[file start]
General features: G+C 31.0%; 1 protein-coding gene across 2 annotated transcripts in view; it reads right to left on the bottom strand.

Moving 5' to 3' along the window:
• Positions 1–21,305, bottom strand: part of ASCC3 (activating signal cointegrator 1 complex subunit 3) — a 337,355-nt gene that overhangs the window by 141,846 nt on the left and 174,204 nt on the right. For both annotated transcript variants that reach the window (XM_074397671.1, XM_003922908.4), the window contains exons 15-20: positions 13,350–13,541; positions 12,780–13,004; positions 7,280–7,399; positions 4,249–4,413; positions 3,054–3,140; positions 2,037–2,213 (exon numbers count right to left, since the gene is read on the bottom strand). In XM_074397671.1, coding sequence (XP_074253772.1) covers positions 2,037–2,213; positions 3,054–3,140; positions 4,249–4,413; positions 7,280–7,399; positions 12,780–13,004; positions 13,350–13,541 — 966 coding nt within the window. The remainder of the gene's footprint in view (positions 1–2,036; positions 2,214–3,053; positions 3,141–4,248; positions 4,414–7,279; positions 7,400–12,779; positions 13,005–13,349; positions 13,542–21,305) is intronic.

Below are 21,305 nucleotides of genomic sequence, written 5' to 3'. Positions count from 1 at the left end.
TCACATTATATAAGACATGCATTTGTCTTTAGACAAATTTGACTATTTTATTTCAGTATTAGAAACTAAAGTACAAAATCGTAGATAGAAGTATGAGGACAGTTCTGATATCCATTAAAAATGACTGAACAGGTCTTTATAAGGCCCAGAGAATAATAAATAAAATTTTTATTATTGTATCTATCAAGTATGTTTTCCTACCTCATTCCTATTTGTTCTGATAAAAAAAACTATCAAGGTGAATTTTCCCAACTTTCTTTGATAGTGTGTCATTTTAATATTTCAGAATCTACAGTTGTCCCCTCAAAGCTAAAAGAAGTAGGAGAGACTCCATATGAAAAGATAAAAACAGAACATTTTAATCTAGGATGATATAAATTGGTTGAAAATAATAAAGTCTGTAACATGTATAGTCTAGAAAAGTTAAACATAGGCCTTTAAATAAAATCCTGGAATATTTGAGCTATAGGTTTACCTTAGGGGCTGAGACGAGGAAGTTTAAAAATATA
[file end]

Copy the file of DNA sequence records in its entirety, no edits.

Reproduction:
General features: G+C 31.0%; 1 protein-coding gene across 2 annotated transcripts in view; it reads right to left on the bottom strand.

Moving 5' to 3' along the window:
• Positions 1–21,305, bottom strand: part of ASCC3 (activating signal cointegrator 1 complex subunit 3) — a 337,355-nt gene that overhangs the window by 141,846 nt on the left and 174,204 nt on the right. For both annotated transcript variants that reach the window (XM_074397671.1, XM_003922908.4), the window contains exons 15-20: positions 13,350–13,541; positions 12,780–13,004; positions 7,280–7,399; positions 4,249–4,413; positions 3,054–3,140; positions 2,037–2,213 (exon numbers count right to left, since the gene is read on the bottom strand). In XM_074397671.1, coding sequence (XP_074253772.1) covers positions 2,037–2,213; positions 3,054–3,140; positions 4,249–4,413; positions 7,280–7,399; positions 12,780–13,004; positions 13,350–13,541 — 966 coding nt within the window. The remainder of the gene's footprint in view (positions 1–2,036; positions 2,214–3,053; positions 3,141–4,248; positions 4,414–7,279; positions 7,400–12,779; positions 13,005–13,349; positions 13,542–21,305) is intronic.

Below are 21,305 nucleotides of genomic sequence, written 5' to 3'. Positions count from 1 at the left end.
TCACATTATATAAGACATGCATTTGTCTTTAGACAAATTTGACTATTTTATTTCAGTATTAGAAACTAAAGTACAAAATCGTAGATAGAAGTATGAGGACAGTTCTGATATCCATTAAAAATGACTGAACAGGTCTTTATAAGGCCCAGAGAATAATAAATAAAATTTTTATTATTGTATCTATCAAGTATGTTTTCCTACCTCATTCCTATTTGTTCTGATAAAAAAAACTATCAAGGTGAATTTTCCCAACTTTCTTTGATAGTGTGTCATTTTAATATTTCAGAATCTACAGTTGTCCCCTCAAAGCTAAAAGAAGTAGGAGAGACTCCATATGAAAAGATAAAAACAGAACATTTTAATCTAGGATGATATAAATTGGTTGAAAATAATAAAGTCTGTAACATGTATAGTCTAGAAAAGTTAAACATAGGCCTTTAAATAAAATCCTGGAATATTTGAGCTATAGGTTTACCTTAGGGGCTGAGACGAGGAAGTTTAAAAATATA